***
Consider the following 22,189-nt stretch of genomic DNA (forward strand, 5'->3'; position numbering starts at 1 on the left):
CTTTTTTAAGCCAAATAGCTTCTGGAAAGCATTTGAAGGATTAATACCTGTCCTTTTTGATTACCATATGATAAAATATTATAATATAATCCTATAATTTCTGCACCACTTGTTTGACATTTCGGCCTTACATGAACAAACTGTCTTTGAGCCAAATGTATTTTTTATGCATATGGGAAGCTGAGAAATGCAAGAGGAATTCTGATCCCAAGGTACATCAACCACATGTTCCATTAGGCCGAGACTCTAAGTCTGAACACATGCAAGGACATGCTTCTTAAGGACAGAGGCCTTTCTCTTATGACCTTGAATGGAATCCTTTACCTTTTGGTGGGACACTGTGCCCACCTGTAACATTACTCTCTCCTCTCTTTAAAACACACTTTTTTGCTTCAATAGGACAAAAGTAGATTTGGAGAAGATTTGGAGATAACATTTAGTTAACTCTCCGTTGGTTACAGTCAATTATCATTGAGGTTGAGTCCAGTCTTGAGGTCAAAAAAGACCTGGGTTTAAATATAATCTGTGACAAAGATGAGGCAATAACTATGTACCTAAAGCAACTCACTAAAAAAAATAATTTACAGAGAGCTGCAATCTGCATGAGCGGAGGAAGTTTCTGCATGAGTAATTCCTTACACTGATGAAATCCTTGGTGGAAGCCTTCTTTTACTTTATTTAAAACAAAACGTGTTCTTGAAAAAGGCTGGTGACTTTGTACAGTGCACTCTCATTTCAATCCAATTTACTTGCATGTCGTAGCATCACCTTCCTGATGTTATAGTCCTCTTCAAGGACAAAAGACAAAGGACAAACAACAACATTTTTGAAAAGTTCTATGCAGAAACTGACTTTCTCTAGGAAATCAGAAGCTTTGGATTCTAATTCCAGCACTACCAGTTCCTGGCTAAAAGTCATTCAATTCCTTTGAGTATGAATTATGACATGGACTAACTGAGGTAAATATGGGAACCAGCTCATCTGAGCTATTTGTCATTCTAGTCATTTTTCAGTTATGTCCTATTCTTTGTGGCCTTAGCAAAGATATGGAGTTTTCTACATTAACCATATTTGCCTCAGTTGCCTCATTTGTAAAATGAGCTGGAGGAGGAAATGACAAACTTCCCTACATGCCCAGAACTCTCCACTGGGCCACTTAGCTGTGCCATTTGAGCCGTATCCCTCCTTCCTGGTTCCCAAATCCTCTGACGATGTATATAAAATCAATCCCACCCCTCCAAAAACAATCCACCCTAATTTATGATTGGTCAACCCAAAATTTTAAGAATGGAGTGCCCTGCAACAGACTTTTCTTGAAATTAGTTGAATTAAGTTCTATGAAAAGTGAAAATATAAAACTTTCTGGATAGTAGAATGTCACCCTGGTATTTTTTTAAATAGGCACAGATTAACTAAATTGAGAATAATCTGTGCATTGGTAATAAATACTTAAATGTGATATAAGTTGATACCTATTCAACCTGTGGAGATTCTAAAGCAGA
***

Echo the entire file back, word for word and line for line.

Consider the following 22,189-nt stretch of genomic DNA (forward strand, 5'->3'; position numbering starts at 1 on the left):
CTTTTTTAAGCCAAATAGCTTCTGGAAAGCATTTGAAGGATTAATACCTGTCCTTTTTGATTACCATATGATAAAATATTATAATATAATCCTATAATTTCTGCACCACTTGTTTGACATTTCGGCCTTACATGAACAAACTGTCTTTGAGCCAAATGTATTTTTTATGCATATGGGAAGCTGAGAAATGCAAGAGGAATTCTGATCCCAAGGTACATCAACCACATGTTCCATTAGGCCGAGACTCTAAGTCTGAACACATGCAAGGACATGCTTCTTAAGGACAGAGGCCTTTCTCTTATGACCTTGAATGGAATCCTTTACCTTTTGGTGGGACACTGTGCCCACCTGTAACATTACTCTCTCCTCTCTTTAAAACACACTTTTTTGCTTCAATAGGACAAAAGTAGATTTGGAGAAGATTTGGAGATAACATTTAGTTAACTCTCCGTTGGTTACAGTCAATTATCATTGAGGTTGAGTCCAGTCTTGAGGTCAAAAAAGACCTGGGTTTAAATATAATCTGTGACAAAGATGAGGCAATAACTATGTACCTAAAGCAACTCACTAAAAAAAATAATTTACAGAGAGCTGCAATCTGCATGAGCGGAGGAAGTTTCTGCATGAGTAATTCCTTACACTGATGAAATCCTTGGTGGAAGCCTTCTTTTACTTTATTTAAAACAAAACGTGTTCTTGAAAAAGGCTGGTGACTTTGTACAGTGCACTCTCATTTCAATCCAATTTACTTGCATGTCGTAGCATCACCTTCCTGATGTTATAGTCCTCTTCAAGGACAAAAGACAAAGGACAAACAACAACATTTTTGAAAAGTTCTATGCAGAAACTGACTTTCTCTAGGAAATCAGAAGCTTTGGATTCTAATTCCAGCACTACCAGTTCCTGGCTAAAAGTCATTCAATTCCTTTGAGTATGAATTATGACATGGACTAACTGAGGTAAATATGGGAACCAGCTCATCTGAGCTATTTGTCATTCTAGTCATTTTTCAGTTATGTCCTATTCTTTGTGGCCTTAGCAAAGATATGGAGTTTTCTACATTAACCATATTTGCCTCAGTTGCCTCATTTGTAAAATGAGCTGGAGGAGGAAATGACAAACTTCCCTACATGCCCAGAACTCTCCACTGGGCCACTTAGCTGTGCCATTTGAGCCGTATCCCTCCTTCCTGGTTCCCAAATCCTCTGACGATGTATATAAAATCAATCCCACCCCTCCAAAAACAATCCACCCTAATTTATGATTGGTCAACCCAAAATTTTAAGAATGGAGTGCCCTGCAACAGACTTTTCTTGAAATTAGTTGAATTAAGTTCTATGAAAAGTGAAAATATAAAACTTTCTGGATAGTAGAATGTCACCCTGGTATTTTTTTAAATAGGCACAGATTAACTAAATTGAGAATAATCTGTGCATTGGTAATAAATACTTAAATGTGATATAAGTTGATACCTATTCAACCTGTGGAGATTCTAAAGCAGA